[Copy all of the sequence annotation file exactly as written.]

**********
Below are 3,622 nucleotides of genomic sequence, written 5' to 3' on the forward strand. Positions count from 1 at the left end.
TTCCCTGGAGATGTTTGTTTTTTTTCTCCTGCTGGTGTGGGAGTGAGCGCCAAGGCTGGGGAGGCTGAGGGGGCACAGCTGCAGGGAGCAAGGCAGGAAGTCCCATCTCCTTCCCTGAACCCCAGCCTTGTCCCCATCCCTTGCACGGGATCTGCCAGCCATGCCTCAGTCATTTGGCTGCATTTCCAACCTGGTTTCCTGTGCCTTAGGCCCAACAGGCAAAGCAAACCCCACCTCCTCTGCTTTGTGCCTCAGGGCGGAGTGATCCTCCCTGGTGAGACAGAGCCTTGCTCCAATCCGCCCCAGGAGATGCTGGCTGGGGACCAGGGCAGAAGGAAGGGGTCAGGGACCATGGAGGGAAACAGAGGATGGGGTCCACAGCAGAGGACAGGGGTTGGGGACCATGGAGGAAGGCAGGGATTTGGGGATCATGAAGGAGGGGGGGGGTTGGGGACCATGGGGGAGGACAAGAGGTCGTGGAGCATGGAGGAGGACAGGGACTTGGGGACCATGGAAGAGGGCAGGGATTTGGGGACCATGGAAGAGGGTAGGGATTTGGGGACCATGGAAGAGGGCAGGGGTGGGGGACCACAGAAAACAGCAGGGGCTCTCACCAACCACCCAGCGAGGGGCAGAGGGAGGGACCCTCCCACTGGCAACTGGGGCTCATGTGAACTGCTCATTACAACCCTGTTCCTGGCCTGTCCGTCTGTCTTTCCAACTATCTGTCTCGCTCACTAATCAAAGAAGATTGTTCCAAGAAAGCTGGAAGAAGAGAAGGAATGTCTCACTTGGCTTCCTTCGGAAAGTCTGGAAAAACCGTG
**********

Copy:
Below are 3,622 nucleotides of genomic sequence, written 5' to 3' on the forward strand. Positions count from 1 at the left end.
TTCCCTGGAGATGTTTGTTTTTTTTCTCCTGCTGGTGTGGGAGTGAGCGCCAAGGCTGGGGAGGCTGAGGGGGCACAGCTGCAGGGAGCAAGGCAGGAAGTCCCATCTCCTTCCCTGAACCCCAGCCTTGTCCCCATCCCTTGCACGGGATCTGCCAGCCATGCCTCAGTCATTTGGCTGCATTTCCAACCTGGTTTCCTGTGCCTTAGGCCCAACAGGCAAAGCAAACCCCACCTCCTCTGCTTTGTGCCTCAGGGCGGAGTGATCCTCCCTGGTGAGACAGAGCCTTGCTCCAATCCGCCCCAGGAGATGCTGGCTGGGGACCAGGGCAGAAGGAAGGGGTCAGGGACCATGGAGGGAAACAGAGGATGGGGTCCACAGCAGAGGACAGGGGTTGGGGACCATGGAGGAAGGCAGGGATTTGGGGATCATGAAGGAGGGGGGGGGTTGGGGACCATGGGGGAGGACAAGAGGTCGTGGAGCATGGAGGAGGACAGGGACTTGGGGACCATGGAAGAGGGCAGGGATTTGGGGACCATGGAAGAGGGTAGGGATTTGGGGACCATGGAAGAGGGCAGGGGTGGGGGACCACAGAAAACAGCAGGGGCTCTCACCAACCACCCAGCGAGGGGCAGAGGGAGGGACCCTCCCACTGGCAACTGGGGCTCATGTGAACTGCTCATTACAACCCTGTTCCTGGCCTGTCCGTCTGTCTTTCCAACTATCTGTCTCGCTCACTAATCAAAGAAGATTGTTCCAAGAAAGCTGGAAGAAGAGAAGGAATGTCTCACTTGGCTTCCTTCGGAAAGTCTGGAAAAACCGTG